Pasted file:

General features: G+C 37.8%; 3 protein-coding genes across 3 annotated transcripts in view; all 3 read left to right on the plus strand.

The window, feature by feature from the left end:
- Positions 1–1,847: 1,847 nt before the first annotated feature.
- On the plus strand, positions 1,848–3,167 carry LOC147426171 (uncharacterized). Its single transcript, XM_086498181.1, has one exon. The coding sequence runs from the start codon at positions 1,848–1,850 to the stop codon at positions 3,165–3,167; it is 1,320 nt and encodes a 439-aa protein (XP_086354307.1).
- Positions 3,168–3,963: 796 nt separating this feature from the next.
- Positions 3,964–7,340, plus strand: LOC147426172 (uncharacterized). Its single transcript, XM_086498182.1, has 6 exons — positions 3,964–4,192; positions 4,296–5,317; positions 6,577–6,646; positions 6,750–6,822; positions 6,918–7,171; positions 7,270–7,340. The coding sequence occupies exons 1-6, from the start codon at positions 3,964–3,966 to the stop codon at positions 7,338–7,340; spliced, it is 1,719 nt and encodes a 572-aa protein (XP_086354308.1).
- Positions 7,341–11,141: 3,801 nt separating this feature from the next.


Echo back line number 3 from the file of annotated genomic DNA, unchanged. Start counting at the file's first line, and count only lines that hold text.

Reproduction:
- Positions 1–1,847: 1,847 nt before the first annotated feature.